Cop who shot marauding chimp says workers' comp law a 'farce'
Hartford - If the violent assailant that Officer Frank Chiafari shot last year had been different, the insurance coverage for the treatment the Stamford policeman later needed wouldn't have been in doubt.
Chiafari had responded to a scene of almost unimaginable gore, a woman bleeding without face or hands and near death, her attacker desperately trying to attack Chiafari himself before the officer was able to draw his gun and shoot.
But the attacker was Travis, a chimpanzee who turned on his owner and a friend at his home in Stamford last year.
And so when Chiafari's superiors put in a claim on his behalf for workers' compensation for the post-traumatic stress that still affects him, it was rejected in just five days, faster than his union could ever remember a denial coming down.
The state law that covers police officers for workers' comp claims after they are involved in shootings doesn't apply, the city said, when the attacker is an animal.
For Chiafari, for whom the city later agreed to pick up some medical expenses, the scarring memories of that day remain.
"I came this close to getting ripped apart myself, and I can't get that out of my head - seeing his face coming at me with bloody teeth," the veteran officer told members of the legislature's Labor and Public Employees Committee on Thursday.
Chiafari was testifying in favor of a bill that would amend the current law to permit police officers who are compelled to shoot attacking animals in the line of duty to submit workers' compensation claims for post-traumatic stress disorder.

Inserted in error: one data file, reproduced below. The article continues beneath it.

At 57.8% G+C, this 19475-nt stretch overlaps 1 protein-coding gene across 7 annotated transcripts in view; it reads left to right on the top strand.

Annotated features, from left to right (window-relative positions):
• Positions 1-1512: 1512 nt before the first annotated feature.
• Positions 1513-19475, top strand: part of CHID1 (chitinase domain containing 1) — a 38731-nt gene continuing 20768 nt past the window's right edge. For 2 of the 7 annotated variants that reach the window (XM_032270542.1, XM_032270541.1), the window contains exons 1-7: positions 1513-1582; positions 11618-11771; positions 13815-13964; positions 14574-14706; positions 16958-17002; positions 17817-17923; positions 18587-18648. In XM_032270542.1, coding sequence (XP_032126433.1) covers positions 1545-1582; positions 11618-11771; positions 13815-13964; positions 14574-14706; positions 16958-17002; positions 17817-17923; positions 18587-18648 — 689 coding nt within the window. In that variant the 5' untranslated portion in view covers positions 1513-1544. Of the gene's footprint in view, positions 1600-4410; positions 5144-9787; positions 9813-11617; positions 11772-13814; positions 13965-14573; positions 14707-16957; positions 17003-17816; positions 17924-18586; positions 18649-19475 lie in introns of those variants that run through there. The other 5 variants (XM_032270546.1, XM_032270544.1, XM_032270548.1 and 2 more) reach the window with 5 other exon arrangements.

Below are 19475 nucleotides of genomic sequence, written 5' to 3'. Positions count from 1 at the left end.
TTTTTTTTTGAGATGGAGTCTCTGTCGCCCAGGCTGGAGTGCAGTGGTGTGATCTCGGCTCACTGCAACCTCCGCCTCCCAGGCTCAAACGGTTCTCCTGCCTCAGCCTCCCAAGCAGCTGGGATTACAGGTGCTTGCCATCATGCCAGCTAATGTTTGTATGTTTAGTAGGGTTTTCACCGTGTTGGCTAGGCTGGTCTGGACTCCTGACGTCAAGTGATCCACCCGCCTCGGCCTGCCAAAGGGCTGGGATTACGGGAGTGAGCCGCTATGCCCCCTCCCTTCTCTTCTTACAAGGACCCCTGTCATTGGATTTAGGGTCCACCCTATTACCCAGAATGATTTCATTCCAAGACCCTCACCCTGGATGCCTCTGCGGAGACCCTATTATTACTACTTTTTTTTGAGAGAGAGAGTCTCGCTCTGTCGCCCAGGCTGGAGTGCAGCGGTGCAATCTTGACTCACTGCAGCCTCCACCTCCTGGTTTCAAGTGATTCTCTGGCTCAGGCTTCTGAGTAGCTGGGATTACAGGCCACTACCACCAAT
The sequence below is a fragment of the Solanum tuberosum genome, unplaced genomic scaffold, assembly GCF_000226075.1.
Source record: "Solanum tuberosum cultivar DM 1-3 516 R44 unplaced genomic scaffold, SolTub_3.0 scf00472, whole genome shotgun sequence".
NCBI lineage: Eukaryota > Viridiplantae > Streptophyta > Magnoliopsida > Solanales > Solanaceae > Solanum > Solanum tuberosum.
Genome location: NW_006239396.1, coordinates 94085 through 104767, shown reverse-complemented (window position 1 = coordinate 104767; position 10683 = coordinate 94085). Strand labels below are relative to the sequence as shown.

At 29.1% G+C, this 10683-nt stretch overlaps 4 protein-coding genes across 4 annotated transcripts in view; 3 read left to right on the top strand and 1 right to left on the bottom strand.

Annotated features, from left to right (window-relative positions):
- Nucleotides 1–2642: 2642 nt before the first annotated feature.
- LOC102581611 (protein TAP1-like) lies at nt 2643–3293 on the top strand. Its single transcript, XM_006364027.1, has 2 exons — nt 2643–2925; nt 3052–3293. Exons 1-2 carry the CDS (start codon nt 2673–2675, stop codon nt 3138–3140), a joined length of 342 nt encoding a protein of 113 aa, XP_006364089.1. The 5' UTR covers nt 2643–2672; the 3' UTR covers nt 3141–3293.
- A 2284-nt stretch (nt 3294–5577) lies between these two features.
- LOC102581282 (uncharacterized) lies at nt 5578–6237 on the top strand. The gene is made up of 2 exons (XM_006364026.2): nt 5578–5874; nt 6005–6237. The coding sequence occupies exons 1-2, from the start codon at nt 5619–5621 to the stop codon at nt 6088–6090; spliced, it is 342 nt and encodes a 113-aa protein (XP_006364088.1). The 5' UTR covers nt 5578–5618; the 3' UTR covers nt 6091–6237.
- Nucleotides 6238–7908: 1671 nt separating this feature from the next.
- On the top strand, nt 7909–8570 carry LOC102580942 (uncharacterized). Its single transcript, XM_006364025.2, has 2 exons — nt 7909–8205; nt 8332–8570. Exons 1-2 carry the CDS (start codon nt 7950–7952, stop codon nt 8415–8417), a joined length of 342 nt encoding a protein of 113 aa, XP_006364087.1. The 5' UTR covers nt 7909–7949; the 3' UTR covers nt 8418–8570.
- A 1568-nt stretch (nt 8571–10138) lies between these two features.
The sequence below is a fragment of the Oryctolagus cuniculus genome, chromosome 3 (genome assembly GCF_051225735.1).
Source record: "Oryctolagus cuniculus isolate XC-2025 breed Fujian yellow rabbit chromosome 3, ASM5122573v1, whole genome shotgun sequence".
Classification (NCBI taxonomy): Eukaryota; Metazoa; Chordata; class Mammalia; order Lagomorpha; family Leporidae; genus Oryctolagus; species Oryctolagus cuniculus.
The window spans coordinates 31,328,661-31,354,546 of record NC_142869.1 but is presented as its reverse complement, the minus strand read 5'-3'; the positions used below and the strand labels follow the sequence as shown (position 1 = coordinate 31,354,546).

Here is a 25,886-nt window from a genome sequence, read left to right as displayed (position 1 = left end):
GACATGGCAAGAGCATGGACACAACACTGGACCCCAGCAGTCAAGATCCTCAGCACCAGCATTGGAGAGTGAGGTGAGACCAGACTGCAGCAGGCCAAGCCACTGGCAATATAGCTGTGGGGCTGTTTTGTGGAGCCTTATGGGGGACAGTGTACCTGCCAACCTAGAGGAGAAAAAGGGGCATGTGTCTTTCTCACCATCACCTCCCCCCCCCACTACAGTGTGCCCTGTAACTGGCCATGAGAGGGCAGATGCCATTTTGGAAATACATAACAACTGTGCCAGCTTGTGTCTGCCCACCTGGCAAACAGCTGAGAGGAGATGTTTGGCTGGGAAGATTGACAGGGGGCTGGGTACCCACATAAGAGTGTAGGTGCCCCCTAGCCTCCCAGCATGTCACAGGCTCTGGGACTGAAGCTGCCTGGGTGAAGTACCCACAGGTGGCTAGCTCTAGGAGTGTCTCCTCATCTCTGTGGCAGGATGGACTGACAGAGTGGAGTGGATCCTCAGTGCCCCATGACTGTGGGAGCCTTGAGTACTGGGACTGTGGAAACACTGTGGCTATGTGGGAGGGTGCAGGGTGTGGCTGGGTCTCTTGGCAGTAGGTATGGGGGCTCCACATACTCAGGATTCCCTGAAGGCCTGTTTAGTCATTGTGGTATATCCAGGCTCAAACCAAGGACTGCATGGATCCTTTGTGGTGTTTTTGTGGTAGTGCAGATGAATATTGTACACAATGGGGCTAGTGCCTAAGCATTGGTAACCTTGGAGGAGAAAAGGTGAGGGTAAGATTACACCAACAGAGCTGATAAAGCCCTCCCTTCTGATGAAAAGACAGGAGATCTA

The legislation, first proposed by Sen. Andrew McDonald, D-Stamford, would allow post-traumatic stress claims in incidents like the chimp attack, provided an officer used deadly force while "reasonably believing that he or she was in imminent danger of serious physical injury or death from such an animal."
Chiafari was one of the first officers to arrive at a home in North Stamford on Feb. 16, 2009, where the 200-pound chimp had already severely injured Charla Nash, a friend of the animal's owner who had reportedly come over to help calm the aggravated animal.
Just five days later, his claim was denied in writing, Chiafari said, even though he has continued to suffer from anxiety and terrible visions. The officer described walking through a shopping mall, picturing women "without faces," just as Nash had been when he arrived at the scene of the chimpanzee's attack.
"The next day when I wake up, I'm like broken," he said. "I just - I crashed. I get a letter five days later essentially telling me they're washing their hands of it. 'You've suffered nothing. Goodbye, Frank.' For a city that claims that it cares about its officers, what a farce," he said.
Supporters of the bill are not trying to permit officers to make workers' compensation claims for more routine interactions with animals, like shooting a rabid or mortally injured animal, said Sgt. Josephy Kennedy, the president of the Stamford Police Association.
"We're not trying to open the floodgates," said Kennedy. "That's not the intention here."
Kennedy told legislators he had brought along pictures of the crime scene, which he offered to show privately to those who wanted a deeper understanding of Chiafari's ordeal. At least one lawmaker, Rep. Ernest Hewett, D-New London, said he was interested in seeing the images.
Lawmakers were universally sympathetic during the committee hearing, which was packed with TV cameras and onlookers.
"It took a lot of guts to come up here today," said Sen. Edith Prague, D-Columbia, the co-chairwoman of the committee.
Prague, her co-chairman, Rep. Kevin Ryan, D-Montville, and other lawmakers expressed shock that Chiafari had been so quickly denied compensation via a letter that arrived five days after the incident.
"It's totally incomprehensible," Prague said, "that you would get such a letter."
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